TAP Air Portugal data leaks by a gang going by the name Ragnar Locker in late August. The firm reportedly declined to help the attackers, leading to a larger release this week.

Initially, the group made available about 115,000 client datasets that they had obtained by abusing a flaw in the carrier’s IT system. But there are now reportedly ten times as many.

In addition to the customer data, they now made available private company records concerning partners, staff, and contract information with other carriers.

TAP had never truly admitted to being hacked; instead, it had described the situation as “system instability.”

Several publications and information security websites first revealed the intrusion at the beginning of September.

Earlier Story:

According to the Ragnar Locker ransomware group, a hack on TAP Air Portugal, the national airline of Portugal, resulted in the theft of passenger data.

When TAP tweeted that it had stopped the intrusion before the threat actor could obtain any customer data. The incident was first made public on August 26.

A cyberattack that was directed toward TAP has since been stopped. The integrity of operations is ensured. There are no facts that allow us to draw the conclusion that consumer data has been accessed improperly. There is still some volatility with the website and app. We appreciate your patience, the business added.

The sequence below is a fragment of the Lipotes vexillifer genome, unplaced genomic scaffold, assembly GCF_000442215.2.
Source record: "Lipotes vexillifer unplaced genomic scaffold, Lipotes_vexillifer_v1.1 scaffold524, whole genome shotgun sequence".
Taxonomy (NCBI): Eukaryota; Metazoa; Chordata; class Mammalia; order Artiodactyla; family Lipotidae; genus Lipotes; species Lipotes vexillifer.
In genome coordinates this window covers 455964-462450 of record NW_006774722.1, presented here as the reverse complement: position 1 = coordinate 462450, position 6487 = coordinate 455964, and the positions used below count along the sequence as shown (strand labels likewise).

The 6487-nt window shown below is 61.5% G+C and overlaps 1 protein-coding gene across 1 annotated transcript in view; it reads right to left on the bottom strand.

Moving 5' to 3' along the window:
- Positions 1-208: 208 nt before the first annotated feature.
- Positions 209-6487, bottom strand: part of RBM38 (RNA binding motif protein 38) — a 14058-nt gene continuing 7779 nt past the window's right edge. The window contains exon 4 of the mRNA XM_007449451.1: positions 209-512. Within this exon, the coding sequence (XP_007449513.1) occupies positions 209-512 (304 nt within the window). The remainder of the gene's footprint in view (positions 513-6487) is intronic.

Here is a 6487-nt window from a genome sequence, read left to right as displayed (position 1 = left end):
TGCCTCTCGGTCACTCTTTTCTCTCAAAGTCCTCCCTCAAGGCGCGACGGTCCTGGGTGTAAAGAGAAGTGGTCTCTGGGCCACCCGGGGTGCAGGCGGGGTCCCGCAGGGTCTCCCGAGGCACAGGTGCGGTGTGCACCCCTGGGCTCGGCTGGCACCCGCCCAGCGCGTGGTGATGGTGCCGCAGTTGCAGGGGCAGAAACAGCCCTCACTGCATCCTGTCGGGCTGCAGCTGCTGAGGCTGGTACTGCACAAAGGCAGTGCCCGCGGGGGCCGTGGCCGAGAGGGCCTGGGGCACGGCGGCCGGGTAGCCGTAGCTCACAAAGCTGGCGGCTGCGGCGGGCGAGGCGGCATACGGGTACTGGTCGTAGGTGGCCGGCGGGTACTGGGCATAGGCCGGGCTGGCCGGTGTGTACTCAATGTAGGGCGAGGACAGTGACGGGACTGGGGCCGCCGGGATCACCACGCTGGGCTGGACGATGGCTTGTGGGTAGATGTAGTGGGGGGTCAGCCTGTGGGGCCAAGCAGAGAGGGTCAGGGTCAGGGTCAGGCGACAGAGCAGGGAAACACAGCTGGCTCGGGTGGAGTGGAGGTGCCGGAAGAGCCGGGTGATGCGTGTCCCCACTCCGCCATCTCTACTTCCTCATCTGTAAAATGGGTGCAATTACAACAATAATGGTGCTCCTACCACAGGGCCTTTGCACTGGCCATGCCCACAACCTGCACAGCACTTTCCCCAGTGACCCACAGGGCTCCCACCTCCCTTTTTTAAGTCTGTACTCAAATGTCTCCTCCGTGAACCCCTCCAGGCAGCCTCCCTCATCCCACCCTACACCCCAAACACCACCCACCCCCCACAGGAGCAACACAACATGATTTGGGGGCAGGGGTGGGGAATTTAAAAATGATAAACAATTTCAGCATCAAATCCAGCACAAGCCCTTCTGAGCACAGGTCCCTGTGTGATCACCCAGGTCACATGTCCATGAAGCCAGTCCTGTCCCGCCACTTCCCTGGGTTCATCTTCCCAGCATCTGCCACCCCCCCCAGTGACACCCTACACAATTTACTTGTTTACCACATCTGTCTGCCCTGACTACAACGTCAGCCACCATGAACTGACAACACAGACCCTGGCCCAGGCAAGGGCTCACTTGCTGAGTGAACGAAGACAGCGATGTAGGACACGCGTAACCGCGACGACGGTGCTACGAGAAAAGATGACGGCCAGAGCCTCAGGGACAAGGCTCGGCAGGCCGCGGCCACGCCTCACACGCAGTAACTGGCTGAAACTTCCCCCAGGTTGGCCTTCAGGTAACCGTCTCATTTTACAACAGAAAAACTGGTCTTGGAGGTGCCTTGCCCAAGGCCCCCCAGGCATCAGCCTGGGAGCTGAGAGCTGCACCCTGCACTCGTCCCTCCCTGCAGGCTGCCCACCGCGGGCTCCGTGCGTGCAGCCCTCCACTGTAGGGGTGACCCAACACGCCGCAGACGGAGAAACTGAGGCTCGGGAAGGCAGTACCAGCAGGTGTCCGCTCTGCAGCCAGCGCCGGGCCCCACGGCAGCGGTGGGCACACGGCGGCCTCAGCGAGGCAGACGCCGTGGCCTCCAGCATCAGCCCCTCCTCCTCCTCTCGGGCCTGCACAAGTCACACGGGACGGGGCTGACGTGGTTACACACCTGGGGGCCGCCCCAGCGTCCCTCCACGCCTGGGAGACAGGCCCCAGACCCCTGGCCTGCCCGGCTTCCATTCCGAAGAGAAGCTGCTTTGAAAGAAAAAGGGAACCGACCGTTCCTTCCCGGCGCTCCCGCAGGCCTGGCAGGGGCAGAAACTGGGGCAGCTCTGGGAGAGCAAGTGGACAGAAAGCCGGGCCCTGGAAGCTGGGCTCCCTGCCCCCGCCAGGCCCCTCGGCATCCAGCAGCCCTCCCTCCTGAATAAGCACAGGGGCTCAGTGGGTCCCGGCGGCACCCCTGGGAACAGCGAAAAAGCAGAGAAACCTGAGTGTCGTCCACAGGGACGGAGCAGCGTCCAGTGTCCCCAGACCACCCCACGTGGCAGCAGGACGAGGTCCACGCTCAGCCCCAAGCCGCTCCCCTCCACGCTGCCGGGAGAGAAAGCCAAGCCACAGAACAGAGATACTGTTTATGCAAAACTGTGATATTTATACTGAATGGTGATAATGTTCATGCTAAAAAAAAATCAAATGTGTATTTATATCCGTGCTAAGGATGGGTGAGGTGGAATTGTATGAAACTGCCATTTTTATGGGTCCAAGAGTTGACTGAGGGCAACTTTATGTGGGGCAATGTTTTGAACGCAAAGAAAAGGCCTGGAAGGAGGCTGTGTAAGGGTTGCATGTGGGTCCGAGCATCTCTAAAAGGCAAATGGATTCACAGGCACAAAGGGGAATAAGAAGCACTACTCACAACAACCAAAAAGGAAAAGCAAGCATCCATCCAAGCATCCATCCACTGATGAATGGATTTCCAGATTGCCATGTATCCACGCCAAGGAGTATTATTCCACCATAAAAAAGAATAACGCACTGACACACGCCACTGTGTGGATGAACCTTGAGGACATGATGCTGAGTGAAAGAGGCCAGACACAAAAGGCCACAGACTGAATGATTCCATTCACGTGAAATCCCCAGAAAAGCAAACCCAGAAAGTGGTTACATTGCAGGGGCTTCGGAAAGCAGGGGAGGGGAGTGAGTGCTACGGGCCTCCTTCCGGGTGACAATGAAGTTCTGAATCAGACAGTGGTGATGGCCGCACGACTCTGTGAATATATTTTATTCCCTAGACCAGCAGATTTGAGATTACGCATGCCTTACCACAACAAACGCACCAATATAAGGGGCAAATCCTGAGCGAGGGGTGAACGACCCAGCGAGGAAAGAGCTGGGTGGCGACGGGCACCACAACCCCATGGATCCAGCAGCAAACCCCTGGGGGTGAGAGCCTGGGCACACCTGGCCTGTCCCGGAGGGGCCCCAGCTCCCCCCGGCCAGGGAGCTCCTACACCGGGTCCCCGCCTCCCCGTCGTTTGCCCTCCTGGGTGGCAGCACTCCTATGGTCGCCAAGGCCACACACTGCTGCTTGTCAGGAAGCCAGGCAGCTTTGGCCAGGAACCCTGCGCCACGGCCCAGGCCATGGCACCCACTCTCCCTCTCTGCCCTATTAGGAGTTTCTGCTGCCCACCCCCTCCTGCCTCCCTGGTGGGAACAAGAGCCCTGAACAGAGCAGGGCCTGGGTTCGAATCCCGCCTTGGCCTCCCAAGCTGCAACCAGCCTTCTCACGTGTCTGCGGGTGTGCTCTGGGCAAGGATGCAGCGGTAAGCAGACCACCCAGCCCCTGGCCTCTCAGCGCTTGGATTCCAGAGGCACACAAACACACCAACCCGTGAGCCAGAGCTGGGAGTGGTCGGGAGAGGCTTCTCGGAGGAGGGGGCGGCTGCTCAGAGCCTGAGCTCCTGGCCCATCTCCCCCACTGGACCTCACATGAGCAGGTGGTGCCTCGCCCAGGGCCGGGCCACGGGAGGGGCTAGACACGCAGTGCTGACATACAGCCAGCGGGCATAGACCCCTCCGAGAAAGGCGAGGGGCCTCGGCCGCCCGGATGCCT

However, the Ragnar Locker ransomware group bragged on their leak’s website on August 31 that the airline’s computers had actually been compromised and that user data had been stolen.

The threat actor also made an effort to embarrass TAP by warning that the data breach could lead to the largest lawsuit in history and implying that the incident affected the personal information of at least hundreds of thousands of TAP users.

The gang also published a screenshot that purportedly showed data theft during the cyberattack. It appears that the screenshot contains names, addresses, email addresses, phone numbers, company IDs, travel details, nationality, gender, and other personal data.